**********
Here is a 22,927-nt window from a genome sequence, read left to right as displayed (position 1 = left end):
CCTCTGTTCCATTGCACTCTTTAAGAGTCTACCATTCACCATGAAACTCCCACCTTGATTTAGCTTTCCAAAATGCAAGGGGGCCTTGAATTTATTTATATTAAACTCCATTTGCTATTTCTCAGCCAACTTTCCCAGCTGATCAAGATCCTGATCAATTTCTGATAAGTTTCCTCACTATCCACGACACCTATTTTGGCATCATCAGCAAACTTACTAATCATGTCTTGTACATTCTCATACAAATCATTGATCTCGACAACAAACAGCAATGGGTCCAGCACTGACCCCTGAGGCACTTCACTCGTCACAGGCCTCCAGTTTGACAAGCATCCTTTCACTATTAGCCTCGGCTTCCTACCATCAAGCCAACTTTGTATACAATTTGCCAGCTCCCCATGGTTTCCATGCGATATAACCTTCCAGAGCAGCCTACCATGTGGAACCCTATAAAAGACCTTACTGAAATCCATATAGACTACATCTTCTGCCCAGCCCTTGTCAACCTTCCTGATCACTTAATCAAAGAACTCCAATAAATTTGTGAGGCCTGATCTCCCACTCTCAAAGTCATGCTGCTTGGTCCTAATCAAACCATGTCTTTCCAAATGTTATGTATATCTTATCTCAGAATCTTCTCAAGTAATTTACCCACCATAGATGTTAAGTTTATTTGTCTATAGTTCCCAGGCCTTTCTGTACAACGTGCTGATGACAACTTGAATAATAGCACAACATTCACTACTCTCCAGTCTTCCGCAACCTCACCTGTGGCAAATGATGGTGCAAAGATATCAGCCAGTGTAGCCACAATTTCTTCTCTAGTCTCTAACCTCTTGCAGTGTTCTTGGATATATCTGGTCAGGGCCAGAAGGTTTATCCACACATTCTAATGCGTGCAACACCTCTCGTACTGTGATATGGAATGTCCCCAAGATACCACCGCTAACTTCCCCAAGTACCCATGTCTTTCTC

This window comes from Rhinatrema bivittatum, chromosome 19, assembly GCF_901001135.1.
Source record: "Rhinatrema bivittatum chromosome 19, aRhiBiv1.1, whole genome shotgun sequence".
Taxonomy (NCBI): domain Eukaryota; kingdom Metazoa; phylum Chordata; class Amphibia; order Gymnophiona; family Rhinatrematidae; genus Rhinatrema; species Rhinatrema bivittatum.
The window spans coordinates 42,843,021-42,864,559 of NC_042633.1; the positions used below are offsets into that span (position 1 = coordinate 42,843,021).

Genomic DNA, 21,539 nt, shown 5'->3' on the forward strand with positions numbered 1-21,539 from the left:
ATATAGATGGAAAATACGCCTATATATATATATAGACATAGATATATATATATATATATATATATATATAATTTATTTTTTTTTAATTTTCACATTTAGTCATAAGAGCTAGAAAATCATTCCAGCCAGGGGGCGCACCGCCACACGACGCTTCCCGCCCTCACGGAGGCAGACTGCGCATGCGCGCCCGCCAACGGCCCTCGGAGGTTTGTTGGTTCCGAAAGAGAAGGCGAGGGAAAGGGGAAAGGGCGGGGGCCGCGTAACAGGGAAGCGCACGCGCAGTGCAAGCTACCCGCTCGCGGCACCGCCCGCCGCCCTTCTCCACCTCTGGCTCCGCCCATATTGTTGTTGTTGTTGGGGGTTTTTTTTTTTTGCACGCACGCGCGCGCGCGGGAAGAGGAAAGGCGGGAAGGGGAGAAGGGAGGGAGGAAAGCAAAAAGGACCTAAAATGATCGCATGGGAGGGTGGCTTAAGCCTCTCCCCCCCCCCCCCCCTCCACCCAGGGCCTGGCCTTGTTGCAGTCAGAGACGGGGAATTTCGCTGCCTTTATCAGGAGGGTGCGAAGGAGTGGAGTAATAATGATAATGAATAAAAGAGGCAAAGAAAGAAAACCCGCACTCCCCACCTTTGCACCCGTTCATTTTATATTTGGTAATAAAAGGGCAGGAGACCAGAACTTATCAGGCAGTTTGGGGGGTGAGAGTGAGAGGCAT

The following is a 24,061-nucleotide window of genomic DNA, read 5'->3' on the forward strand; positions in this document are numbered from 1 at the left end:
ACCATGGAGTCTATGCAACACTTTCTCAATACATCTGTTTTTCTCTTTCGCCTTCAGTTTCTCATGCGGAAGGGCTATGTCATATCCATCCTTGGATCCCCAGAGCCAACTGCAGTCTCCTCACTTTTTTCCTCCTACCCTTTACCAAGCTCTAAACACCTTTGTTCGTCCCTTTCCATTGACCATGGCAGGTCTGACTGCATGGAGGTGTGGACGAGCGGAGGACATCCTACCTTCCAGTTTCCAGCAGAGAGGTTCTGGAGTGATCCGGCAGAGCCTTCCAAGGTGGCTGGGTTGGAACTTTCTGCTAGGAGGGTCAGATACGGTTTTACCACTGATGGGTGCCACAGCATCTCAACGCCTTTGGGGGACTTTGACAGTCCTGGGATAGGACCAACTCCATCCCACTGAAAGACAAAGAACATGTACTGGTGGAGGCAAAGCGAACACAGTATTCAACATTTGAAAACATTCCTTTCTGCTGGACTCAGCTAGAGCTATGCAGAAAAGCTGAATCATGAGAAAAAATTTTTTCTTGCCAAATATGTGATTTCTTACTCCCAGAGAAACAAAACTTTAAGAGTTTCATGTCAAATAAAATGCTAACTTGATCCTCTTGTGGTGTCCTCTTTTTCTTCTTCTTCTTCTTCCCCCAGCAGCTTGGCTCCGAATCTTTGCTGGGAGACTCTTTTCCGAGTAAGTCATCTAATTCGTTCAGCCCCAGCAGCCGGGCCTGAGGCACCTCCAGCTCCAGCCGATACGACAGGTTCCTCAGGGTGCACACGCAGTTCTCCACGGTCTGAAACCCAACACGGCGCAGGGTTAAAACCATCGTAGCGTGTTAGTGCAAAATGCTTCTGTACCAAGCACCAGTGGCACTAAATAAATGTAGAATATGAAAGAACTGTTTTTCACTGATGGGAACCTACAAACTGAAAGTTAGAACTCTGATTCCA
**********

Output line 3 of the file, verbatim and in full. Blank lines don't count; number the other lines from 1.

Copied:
This window comes from Rhinatrema bivittatum, chromosome 19, assembly GCF_901001135.1.